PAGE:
Out of the three grills, the Cuisinart’s porcelain-enameled cast-iron grate is the easiest to clean which is a major plus when you’d rather spend the time roasting smores over a fire instead of cleaning up dinner. The grill includes a little drip tray that attaches to the bottom of the grill. The Petit Gourmet is fueled by propane lit by a simple push-button. Unfortunately, the only negative about this grill is the push button.

Sometimes it takes a few times to light. The grill retails for $150, but you can often find it on sale for about $100 making it a great budget buy.

Coleman NXT 50

The Coleman NXT 50 is similar to the Cuisinart Petit Gourmet grill. It is light, easy to move with a slightly larger cooking surface than the Cuisinart. The design and the construction of the Coleman are a little odd.

The legs stick out at an awkward angle making it less sturdy than the other two grills above and it is noisy when being transported. Additionally, when the top lid is open, it rests on the table taking up a lot of space that could be better utilized with food and cooking supplies.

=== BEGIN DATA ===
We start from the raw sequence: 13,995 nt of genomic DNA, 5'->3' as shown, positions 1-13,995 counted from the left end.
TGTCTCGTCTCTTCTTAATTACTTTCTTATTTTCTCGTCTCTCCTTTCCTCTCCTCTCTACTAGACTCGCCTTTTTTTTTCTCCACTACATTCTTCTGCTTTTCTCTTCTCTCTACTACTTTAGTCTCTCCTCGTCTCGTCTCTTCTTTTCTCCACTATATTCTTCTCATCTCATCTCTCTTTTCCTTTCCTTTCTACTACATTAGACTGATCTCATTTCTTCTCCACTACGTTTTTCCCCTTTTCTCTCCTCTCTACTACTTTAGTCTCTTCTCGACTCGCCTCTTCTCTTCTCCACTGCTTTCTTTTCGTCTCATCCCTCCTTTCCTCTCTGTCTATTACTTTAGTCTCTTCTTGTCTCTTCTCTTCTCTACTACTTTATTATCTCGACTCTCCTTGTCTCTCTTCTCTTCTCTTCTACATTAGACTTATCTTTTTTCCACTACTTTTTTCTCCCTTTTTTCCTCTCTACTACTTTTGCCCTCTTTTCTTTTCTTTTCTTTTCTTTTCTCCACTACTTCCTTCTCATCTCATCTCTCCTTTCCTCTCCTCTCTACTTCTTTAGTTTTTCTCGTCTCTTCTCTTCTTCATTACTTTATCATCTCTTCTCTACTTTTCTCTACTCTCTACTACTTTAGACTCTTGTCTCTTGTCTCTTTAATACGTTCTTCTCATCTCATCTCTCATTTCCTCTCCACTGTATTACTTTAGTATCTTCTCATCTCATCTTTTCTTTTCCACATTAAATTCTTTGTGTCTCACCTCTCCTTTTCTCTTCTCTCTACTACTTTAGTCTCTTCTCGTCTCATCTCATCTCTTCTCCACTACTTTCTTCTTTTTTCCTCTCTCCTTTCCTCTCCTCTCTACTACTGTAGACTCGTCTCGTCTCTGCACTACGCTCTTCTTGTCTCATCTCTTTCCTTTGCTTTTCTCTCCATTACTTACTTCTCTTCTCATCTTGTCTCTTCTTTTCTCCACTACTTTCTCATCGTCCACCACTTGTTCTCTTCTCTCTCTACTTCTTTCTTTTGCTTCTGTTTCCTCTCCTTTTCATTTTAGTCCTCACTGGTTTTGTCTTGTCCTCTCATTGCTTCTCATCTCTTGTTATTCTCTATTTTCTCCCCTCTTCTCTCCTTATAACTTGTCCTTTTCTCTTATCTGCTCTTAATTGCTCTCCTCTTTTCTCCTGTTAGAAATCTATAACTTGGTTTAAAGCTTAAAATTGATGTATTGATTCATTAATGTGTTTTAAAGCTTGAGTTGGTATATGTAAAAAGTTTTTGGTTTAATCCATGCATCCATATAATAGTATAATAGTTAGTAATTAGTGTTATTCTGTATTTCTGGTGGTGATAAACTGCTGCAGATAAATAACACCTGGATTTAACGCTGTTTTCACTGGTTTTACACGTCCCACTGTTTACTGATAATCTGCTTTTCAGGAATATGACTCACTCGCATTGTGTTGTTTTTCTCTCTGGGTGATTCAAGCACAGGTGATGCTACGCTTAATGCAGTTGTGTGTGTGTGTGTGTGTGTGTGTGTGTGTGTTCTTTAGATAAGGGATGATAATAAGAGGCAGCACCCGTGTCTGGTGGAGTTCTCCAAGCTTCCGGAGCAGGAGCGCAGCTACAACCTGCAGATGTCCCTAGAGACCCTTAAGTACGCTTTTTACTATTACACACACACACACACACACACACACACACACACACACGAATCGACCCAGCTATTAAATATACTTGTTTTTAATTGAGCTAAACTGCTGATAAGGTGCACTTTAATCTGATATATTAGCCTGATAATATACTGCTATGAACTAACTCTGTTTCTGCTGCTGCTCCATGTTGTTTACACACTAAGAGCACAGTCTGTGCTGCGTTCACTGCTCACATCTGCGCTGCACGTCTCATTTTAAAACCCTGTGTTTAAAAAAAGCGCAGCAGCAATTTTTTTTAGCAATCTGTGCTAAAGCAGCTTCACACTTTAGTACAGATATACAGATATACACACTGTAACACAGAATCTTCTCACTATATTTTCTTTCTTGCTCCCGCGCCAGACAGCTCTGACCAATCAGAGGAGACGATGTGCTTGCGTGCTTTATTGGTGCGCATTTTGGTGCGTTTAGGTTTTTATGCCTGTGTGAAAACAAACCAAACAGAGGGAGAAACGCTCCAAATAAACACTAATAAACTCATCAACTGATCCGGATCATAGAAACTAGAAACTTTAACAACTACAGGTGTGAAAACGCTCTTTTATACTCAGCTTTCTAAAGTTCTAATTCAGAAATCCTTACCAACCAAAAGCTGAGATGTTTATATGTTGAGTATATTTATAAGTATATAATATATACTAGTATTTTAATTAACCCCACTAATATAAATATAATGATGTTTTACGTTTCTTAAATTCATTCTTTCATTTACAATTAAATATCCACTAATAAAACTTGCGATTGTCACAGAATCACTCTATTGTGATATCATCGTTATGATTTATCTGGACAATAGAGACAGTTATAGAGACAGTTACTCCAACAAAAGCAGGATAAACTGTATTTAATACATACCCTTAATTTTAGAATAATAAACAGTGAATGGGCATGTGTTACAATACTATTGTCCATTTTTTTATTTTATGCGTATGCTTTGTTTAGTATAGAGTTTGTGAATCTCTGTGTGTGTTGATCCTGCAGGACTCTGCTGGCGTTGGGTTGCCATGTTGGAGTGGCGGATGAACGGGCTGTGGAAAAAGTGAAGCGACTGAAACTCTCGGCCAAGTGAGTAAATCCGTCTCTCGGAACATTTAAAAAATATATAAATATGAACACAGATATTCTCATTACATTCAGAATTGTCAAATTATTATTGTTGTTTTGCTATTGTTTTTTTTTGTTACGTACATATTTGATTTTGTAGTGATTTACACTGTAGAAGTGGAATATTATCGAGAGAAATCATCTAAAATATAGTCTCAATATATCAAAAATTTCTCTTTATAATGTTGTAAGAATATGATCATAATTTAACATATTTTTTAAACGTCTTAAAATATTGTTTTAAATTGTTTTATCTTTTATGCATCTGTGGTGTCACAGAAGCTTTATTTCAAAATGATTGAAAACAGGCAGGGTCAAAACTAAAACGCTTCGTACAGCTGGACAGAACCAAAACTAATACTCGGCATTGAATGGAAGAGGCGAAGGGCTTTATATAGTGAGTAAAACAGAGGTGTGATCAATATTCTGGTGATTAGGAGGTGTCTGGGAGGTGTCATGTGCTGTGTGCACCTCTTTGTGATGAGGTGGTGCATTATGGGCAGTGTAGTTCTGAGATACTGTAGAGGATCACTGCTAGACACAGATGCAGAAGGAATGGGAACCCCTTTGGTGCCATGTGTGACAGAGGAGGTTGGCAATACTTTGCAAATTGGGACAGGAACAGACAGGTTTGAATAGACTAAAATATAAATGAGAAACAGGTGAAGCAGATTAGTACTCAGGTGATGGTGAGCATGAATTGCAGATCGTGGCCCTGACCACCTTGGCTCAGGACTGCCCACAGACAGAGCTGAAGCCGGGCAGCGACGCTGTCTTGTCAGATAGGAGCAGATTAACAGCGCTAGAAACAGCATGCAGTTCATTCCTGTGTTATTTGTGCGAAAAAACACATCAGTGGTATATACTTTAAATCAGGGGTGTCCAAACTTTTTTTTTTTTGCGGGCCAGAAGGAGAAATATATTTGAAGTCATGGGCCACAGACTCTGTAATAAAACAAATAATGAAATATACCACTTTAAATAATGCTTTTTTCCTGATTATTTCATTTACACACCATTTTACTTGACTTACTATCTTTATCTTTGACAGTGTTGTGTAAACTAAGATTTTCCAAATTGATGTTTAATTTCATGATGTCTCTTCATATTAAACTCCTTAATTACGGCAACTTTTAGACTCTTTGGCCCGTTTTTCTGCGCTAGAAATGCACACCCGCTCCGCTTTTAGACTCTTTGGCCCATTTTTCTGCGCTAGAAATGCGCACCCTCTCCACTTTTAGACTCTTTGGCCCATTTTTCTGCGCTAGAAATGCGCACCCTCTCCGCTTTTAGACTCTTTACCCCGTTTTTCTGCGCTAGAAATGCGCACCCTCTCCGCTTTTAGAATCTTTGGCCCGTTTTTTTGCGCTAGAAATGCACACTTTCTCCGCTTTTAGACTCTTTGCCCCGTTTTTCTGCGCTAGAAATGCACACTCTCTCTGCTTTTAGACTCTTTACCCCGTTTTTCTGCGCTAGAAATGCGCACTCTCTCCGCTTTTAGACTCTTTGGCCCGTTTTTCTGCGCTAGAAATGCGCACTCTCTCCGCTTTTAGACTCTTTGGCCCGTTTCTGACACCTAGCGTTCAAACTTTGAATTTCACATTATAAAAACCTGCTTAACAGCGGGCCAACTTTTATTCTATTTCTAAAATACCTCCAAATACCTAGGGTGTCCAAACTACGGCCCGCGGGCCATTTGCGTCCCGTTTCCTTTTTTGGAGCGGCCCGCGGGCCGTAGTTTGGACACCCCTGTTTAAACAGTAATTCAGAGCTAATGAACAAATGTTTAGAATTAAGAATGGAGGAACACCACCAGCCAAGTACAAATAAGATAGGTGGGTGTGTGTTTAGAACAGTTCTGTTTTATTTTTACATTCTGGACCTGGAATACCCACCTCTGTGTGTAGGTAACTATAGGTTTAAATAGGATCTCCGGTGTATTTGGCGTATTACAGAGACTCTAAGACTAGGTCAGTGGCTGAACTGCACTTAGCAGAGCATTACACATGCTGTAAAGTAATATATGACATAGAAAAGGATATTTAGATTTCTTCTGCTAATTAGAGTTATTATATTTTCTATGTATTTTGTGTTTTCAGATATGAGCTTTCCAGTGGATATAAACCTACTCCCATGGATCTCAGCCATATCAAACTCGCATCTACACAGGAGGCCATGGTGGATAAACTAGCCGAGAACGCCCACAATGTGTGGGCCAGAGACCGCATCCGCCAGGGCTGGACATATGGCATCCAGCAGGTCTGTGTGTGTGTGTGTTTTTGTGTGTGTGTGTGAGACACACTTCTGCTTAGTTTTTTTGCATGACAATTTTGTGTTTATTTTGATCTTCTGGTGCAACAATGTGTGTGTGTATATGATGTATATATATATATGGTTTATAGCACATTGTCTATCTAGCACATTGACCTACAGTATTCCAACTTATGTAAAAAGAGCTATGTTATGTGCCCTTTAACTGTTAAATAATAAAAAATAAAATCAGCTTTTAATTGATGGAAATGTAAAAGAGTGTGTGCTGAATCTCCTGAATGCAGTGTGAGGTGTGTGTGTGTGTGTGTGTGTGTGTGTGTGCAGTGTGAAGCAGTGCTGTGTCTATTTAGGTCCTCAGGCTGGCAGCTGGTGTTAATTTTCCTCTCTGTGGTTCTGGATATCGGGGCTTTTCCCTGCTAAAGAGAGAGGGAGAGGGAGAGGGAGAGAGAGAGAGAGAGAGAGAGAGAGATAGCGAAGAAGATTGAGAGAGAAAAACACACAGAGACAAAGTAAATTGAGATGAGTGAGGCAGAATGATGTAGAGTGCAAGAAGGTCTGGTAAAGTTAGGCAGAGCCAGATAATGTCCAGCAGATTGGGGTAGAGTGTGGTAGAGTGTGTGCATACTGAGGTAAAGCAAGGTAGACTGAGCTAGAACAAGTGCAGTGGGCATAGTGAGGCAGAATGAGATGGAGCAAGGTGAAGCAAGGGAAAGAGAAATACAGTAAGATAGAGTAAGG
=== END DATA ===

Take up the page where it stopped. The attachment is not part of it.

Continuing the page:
The Coleman’s cooking surface is constructed of porcelain-coated stamped steel that is fairly non-stick. The above two grills clean easier than the Coleman, but clean-up is still pretty easy on the Coleman. The included drip tray doesn’t quite fit the grill perfectly leading to leaking grease onto the surface underneath. Watch where you place the grip tray or you’ll be scrubbing the picnic table afterward.

The Coleman falls in the middle of the three grills as far as cooking surface size. The grill can hold a fair amount of food.The grill only seems to have one temperature with a maximum output of about 180 degrees.